Shares in Advanced Micro Devices (NASDAQ: AMD) are up more than 130% year over year, fueled by a stellar growth year for artificial intelligence (AI). The launch of OpenAI’s ChatGPT in November 2022 sent countless chip stocks soaring as Wall Street grew bullish over the companies developing the hardware necessary to run and train AI models.
With the second-largest market share in graphics processing units (GPUs) and plans to begin shipping a new AI chip this year, AMD has significant potential in the industry over the long term. However, just because a company has a leading position in an industry doesn’t necessarily mean it’s trading at the right price.
AMD’s earnings have yet to reflect its heavy investment in the market, which has seen its forward price-to-earnings ratio (P/E) rise 58% since last January to a pricey 45. Meanwhile, its free cash flow has plunged 47% to just over $1 billion in the same period. As a result, shares in AMD are potentially riskier than AI stocks trading at a better value or in better financial standing.
This chart shows AMD has the second-highest forward P/E among some of the most prominent AI firms, indicating its stock offers far less value than companies like Microsoft (NASDAQ: MSFT) and Intel (NASDAQ: INTC). Consequently, it could be worth considering alternative stocks while you wait for AMD’s shares to come down to a more attractive price point.
So, forget AMD in 2024. Here are two AI stocks to buy instead.
Microsoft emerged as one of the biggest threats in AI last year when heavy investment in OpenAI gave it access to some of the start-up’s most advanced AI models. The Windows company has used OpenAI’s technology to carve out a lucrative role in the industry, introducing AI features across its product lineup.
In 2023, Microsoft added new AI tools to its cloud platform Azure, integrated aspects of ChatGPT into its search engine Bing, and boosted productivity in its Office software suite with the help of AI.
Meanwhile, the company is taking early steps to monetize its new offerings, launching an AI assistant called Copilot through its Microsoft 365 subscription service. The company describes the assistant as “your everyday AI companion.” Some of its generative capabilities include creating a first draft in Word, generating a full PowerPoint presentation based on a simple prompt, and producing data visualizations in seconds in Excel.
Copilot has debuted as a $30 per month add-on to a 365 membership, which could lead to significant earnings boosts for Microsoft.
Microsoft’s AI potential has seen its stock soar 64% year over year, with 8% of that since the start of 2024. Its impressive rise allowed it to overtake Apple‘s market cap and become the most valuable company in the world. Microsoft has shown no signs of slowing and could be in for a stellar 2024.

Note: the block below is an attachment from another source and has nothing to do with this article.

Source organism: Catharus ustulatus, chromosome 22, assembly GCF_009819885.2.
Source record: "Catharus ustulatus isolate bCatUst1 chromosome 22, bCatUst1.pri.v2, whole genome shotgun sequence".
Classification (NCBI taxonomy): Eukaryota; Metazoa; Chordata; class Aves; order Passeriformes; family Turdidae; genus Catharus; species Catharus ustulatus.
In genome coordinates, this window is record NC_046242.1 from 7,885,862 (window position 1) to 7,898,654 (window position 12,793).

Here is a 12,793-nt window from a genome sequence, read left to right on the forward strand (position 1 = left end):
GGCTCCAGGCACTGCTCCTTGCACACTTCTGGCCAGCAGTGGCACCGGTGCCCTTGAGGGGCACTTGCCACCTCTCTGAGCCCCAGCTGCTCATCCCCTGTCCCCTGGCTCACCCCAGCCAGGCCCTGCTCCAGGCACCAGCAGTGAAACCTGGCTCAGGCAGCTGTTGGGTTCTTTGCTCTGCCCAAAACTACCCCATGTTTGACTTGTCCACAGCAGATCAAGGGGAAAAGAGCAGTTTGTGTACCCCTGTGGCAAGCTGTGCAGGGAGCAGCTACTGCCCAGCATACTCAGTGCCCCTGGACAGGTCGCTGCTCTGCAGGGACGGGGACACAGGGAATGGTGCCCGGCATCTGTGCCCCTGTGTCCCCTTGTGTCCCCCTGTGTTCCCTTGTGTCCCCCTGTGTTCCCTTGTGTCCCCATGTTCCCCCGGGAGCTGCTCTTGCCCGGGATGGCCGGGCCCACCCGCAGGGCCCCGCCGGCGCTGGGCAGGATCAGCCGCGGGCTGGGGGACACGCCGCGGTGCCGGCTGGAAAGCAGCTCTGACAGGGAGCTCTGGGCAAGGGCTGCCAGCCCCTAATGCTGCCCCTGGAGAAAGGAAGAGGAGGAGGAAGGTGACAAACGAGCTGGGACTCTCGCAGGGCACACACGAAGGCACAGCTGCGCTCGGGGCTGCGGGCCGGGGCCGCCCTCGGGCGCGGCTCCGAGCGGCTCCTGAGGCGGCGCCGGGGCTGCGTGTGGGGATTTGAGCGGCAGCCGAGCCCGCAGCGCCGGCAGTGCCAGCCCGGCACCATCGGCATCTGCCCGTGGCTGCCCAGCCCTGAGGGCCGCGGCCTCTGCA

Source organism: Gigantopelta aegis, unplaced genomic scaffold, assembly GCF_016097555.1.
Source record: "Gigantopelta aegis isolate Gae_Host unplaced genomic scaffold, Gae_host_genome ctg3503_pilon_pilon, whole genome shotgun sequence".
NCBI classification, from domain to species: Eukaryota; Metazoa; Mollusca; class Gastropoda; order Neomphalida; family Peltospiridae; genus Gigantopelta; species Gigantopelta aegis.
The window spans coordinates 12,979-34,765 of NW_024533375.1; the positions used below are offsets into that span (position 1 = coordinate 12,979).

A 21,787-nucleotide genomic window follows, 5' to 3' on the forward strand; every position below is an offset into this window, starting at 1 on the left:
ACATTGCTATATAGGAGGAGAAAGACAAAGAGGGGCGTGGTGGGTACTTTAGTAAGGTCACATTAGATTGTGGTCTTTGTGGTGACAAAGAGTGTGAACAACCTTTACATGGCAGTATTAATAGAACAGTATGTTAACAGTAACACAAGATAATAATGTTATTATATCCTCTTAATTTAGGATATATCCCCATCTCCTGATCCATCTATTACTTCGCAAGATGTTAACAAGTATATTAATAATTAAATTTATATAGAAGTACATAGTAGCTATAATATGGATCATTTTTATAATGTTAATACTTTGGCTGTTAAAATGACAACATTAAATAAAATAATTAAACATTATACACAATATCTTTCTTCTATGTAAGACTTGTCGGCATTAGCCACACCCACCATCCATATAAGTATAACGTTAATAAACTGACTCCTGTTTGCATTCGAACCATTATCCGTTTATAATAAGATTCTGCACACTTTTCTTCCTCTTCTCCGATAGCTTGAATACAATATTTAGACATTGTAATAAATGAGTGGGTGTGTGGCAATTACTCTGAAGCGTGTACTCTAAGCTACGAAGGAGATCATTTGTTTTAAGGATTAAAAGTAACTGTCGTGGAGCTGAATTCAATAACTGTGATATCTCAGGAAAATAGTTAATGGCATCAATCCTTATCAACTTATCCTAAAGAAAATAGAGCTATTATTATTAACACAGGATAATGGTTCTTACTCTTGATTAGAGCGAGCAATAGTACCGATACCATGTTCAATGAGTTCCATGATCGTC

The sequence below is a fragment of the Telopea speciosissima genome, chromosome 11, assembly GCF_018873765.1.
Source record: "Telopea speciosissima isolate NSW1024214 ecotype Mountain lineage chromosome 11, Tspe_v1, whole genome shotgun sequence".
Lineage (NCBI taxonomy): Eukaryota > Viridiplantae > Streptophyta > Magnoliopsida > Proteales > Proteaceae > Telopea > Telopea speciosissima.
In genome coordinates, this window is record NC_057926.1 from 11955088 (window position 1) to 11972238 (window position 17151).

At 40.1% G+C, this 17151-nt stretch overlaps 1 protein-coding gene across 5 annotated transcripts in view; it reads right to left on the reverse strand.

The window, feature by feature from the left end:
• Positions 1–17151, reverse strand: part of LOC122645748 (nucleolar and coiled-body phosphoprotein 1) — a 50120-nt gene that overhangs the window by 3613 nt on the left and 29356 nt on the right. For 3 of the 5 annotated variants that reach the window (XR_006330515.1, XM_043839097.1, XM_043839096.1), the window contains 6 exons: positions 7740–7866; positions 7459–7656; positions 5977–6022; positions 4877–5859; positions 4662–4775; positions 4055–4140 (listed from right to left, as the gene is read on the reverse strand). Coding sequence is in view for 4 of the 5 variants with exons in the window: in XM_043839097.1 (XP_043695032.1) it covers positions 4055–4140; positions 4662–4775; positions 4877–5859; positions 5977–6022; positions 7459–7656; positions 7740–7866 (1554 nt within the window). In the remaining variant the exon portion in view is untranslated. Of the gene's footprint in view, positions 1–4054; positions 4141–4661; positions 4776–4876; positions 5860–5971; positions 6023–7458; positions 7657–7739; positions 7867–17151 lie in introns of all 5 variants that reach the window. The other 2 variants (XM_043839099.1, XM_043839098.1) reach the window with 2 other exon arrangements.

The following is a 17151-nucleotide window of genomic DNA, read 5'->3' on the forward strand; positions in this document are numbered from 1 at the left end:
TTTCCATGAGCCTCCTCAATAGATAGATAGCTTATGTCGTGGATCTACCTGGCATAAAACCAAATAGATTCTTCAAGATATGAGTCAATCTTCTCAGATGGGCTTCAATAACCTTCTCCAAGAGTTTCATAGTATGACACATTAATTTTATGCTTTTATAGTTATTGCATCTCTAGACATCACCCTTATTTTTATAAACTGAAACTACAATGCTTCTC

Moreover, Microsoft hit over $62 billion in free cash flow in 2023, indicating it has the funds to continue investing in AI and stay ahead of the competition. Alongside a significantly lower forward P/E than AMD, Microsoft is a no-brainer to invest in AI this year.
Shares in Intel are down nearly 13% since Jan. 25, when it released its fourth quarter of 2023 earnings. The company posted revenue growth of 10% year over year, beating Wall Street estimates by $230 million. During the quarter, Intel enjoyed significant gains from a recovering PC market.
However, that wasn’t enough to overshadow weak guidance that sent its stock tumbling. Intel expects Q1 2024 earnings to reach $0.13 per share when analysts forecasted $0.42 per share. Meanwhile, the company projects revenue to come in between $12 billion and $13 billion, considerably below the $14 billion that Wall Street expected.
A boom in AI has seen a shift in the chip market, with server demand for GPUs soaring as demand for central processing units (CPUs) has faltered. Intel has dominated the CPU market for years, with its weak guidance reflecting this change.
The weak guidance demonstrates why keeping a long-term perspective is crucial when investing in tech stocks and budding industries like AI.
Intel is heavily investing in the generative technology that could help the company come back strong over the next decade. Last December, Intel unveiled a range of AI chips, including Gaudi3, a GPU designed to challenge similar offerings from Nvidia and AMD. The tech giant also showed off new Core Ultra processors and Xeon server chips, which both include neural processing units for running AI programs more efficiently.
The chipmaker’s recent challenges make Intel a long-term play. However, its forward P/E of 32 makes it one of the cheapest AI stocks among AMD, Nvidia, and Amazon. The company could offer major gains over the long term as it continues expanding in AI and restructures its business to prioritize GPU production and profit growth. Intel is an exciting option in 2024 and a far better value than AMD.
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John Mackey, former CEO of Whole Foods Market, an Amazon subsidiary, is a member of The Motley Fool’s board of directors. Dani Cook has no position in any of the stocks mentioned. The Motley Fool has positions in and recommends Advanced Micro Devices, Amazon, Apple, Microsoft, and Nvidia. The Motley Fool recommends Intel and recommends the following options: long January 2023 $57.50 calls on Intel, long January 2025 $45 calls on Intel, and short February 2024 $47 calls on Intel. The Motley Fool has a disclosure policy.
Forget AMD in 2024: 2 AI Stocks to Buy Instead was originally published by The Motley Fool